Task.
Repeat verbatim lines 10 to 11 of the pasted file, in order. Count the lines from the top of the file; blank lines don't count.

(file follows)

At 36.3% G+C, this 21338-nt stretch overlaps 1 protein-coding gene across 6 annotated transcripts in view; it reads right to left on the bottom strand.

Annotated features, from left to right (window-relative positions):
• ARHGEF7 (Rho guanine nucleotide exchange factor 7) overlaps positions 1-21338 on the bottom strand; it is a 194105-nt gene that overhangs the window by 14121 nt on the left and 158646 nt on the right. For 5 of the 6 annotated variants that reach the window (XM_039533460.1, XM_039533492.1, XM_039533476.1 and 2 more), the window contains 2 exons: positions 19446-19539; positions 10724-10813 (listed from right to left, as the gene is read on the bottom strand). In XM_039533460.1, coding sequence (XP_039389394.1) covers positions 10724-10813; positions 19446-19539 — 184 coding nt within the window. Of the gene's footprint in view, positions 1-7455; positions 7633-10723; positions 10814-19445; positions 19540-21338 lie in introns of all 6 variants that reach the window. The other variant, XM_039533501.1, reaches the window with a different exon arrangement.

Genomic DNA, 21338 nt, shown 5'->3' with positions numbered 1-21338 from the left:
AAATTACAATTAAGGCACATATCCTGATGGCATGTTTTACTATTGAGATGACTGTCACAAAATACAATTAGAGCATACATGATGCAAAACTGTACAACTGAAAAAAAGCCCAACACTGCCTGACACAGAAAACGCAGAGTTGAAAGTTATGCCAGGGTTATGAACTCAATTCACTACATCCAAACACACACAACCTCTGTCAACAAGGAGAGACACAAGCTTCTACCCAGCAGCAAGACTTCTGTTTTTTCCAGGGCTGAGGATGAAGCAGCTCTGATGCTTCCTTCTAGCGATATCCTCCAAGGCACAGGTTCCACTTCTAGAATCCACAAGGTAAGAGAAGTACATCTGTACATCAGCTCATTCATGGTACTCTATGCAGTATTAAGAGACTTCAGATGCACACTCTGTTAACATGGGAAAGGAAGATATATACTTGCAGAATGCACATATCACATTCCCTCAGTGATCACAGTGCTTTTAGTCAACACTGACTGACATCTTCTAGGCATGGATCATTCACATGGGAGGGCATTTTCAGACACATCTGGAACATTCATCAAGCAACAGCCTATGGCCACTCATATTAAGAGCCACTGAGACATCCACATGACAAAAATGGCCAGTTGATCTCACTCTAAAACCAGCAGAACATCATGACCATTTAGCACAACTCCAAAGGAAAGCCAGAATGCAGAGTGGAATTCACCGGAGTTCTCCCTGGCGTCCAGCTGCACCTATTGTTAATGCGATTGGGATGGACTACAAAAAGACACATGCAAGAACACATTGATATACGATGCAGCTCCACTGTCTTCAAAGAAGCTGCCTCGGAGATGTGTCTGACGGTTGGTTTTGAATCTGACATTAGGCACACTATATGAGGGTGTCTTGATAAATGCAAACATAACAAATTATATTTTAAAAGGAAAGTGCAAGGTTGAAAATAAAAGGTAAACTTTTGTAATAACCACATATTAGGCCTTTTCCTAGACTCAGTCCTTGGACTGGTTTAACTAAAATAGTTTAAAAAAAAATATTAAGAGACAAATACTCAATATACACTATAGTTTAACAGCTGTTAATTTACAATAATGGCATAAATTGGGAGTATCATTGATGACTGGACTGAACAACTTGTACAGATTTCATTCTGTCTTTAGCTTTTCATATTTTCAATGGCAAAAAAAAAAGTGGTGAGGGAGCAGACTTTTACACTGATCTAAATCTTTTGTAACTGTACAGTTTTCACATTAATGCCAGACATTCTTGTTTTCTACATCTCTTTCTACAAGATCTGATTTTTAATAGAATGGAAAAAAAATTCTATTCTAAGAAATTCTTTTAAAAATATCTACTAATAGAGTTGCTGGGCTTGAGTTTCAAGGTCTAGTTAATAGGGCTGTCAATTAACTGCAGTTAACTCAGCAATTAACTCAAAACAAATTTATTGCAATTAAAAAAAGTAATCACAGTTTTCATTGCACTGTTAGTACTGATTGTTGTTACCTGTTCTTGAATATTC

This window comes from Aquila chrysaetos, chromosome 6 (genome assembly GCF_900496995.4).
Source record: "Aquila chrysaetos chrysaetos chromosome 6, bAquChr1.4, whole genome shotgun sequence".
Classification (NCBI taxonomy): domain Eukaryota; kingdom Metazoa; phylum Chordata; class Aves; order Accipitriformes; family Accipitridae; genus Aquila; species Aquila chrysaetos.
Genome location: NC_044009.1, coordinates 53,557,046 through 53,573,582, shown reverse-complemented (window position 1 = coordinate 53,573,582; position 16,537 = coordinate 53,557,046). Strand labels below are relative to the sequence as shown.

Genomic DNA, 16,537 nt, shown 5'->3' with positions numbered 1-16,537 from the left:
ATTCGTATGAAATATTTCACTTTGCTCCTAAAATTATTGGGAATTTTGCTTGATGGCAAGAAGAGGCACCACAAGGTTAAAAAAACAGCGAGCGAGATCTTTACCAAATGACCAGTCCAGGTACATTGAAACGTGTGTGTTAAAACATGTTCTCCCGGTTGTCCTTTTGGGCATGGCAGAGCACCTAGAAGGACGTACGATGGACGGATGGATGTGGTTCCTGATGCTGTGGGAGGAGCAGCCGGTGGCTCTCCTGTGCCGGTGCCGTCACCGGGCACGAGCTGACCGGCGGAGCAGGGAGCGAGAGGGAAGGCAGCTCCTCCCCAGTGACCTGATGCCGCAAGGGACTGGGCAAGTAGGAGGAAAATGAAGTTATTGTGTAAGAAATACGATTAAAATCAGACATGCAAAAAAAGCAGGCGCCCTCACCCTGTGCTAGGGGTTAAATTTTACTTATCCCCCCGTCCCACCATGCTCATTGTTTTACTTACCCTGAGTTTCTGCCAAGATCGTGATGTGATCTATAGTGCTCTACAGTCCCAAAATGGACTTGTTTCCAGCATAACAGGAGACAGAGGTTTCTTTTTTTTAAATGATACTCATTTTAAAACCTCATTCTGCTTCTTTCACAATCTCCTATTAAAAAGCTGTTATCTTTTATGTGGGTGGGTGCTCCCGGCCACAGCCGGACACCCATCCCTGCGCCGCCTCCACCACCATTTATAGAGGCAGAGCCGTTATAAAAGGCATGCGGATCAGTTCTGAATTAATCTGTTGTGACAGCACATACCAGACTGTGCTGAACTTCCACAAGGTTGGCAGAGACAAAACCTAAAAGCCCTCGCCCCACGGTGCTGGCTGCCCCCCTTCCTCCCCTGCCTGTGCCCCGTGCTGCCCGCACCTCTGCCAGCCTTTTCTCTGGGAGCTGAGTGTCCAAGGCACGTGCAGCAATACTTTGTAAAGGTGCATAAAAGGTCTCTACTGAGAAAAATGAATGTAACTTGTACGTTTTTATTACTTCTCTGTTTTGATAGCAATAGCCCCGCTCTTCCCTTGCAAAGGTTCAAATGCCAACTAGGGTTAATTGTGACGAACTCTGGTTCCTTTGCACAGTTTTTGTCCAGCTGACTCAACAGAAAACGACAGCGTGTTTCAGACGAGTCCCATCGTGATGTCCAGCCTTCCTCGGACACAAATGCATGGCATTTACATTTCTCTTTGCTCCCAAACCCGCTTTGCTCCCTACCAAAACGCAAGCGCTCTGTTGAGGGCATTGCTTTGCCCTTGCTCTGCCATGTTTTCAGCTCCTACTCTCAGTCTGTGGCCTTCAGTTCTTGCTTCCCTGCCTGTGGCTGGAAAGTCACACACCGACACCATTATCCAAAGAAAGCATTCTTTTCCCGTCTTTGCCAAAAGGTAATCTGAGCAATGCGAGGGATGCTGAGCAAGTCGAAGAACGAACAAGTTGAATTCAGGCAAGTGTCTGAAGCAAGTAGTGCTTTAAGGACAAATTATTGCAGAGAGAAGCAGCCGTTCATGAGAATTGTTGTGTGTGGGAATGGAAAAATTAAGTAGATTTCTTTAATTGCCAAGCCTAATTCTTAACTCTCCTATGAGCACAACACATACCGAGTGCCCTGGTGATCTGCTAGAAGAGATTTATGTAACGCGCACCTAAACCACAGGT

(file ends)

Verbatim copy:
Genomic DNA, 16,537 nt, shown 5'->3' with positions numbered 1-16,537 from the left:
ATTCGTATGAAATATTTCACTTTGCTCCTAAAATTATTGGGAATTTTGCTTGATGGCAAGAAGAGGCACCACAAGGTTAAAAAAACAGCGAGCGAGATCTTTACCAAATGACCAGTCCAGGTACATTGAAACGTGTGTGTTAAAACATGTTCTCCCGGTTGTCCTTTTGGGCATGGCAGAGCACCTAGAAGGACGTACGATGGACGGATGGATGTGGTTCCTGATGCTGTGGGAGGAGCAGCCGGTGGCTCTCCTGTGCCGGTGCCGTCACCGGGCACGAGCTGACCGGCGGAGCAGGGAGCGAGAGGGAAGGCAGCTCCTCCCCAGTGACCTGATGCCGCAAGGGACTGGGCAAGTAGGAGGAAAATGAAGTTATTGTGTAAGAAATACGATTAAAATCAGACATGCAAAAAAAGCAGGCGCCCTCACCCTGTGCTAGGGGTTAAATTTTACTTATCCCCCCGTCCCACCATGCTCATTGTTTTACTTACCCTGAGTTTCTGCCAAGATCGTGATGTGATCTATAGTGCTCTACAGTCCCAAAATGGACTTGTTTCCAGCATAACAGGAGACAGAGGTTTCTTTTTTTTAAATGATACTCATTTTAAAACCTCATTCTGCTTCTTTCACAATCTCCTATTAAAAAGCTGTTATCTTTTATGTGGGTGGGTGCTCCCGGCCACAGCCGGACACCCATCCCTGCGCCGCCTCCACCACCATTTATAGAGGCAGAGCCGTTATAAAAGGCATGCGGATCAGTTCTGAATTAATCTGTTGTGACAGCACATACCAGACTGTGCTGAACTTCCACAAGGTTGGCAGAGACAAAACCTAAAAGCCCTCGCCCCACGGTGCTGGCTGCCCCCCTTCCTCCCCTGCCTGTGCCCCGTGCTGCCCGCACCTCTGCCAGCCTTTTCTCTGGGAGCTGAGTGTCCAAGGCACGTGCAGCAATACTTTGTAAAGGTGCATAAAAGGTCTCTACTGAGAAAAATGAATGTAACTTGTACGTTTTTATTACTTCTCTGTTTTGATAGCAATAGCCCCGCTCTTCCCTTGCAAAGGTTCAAATGCCAACTAGGGTTAATTGTGACGAACTCTGGTTCCTTTGCACAGTTTTTGTCCAGCTGACTCAACAGAAAACGACAGCGTGTTTCAGACGAGTCCCATCGTGATGTCCAGCCTTCCTCGGACACAAATGCATGGCATTTACATTTCTCTTTGCTCCCAAACCCGCTTTGCTCCCTACCAAAACGCAAGCGCTCTGTTGAGGGCATTGCTTTGCCCTTGCTCTGCCATGTTTTCAGCTCCTACTCTCAGTCTGTGGCCTTCAGTTCTTGCTTCCCTGCCTGTGGCTGGAAAGTCACACACCGACACCATTATCCAAAGAAAGCATTCTTTTCCCGTCTTTGCCAAAAGGTAATCTGAGCAATGCGAGGGATGCTGAGCAAGTCGAAGAACGAACAAGTTGAATTCAGGCAAGTGTCTGAAGCAAGTAGTGCTTTAAGGACAAATTATTGCAGAGAGAAGCAGCCGTTCATGAGAATTGTTGTGTGTGGGAATGGAAAAATTAAGTAGATTTCTTTAATTGCCAAGCCTAATTCTTAACTCTCCTATGAGCACAACACATACCGAGTGCCCTGGTGATCTGCTAGAAGAGATTTATGTAACGCGCACCTAAACCACAGGT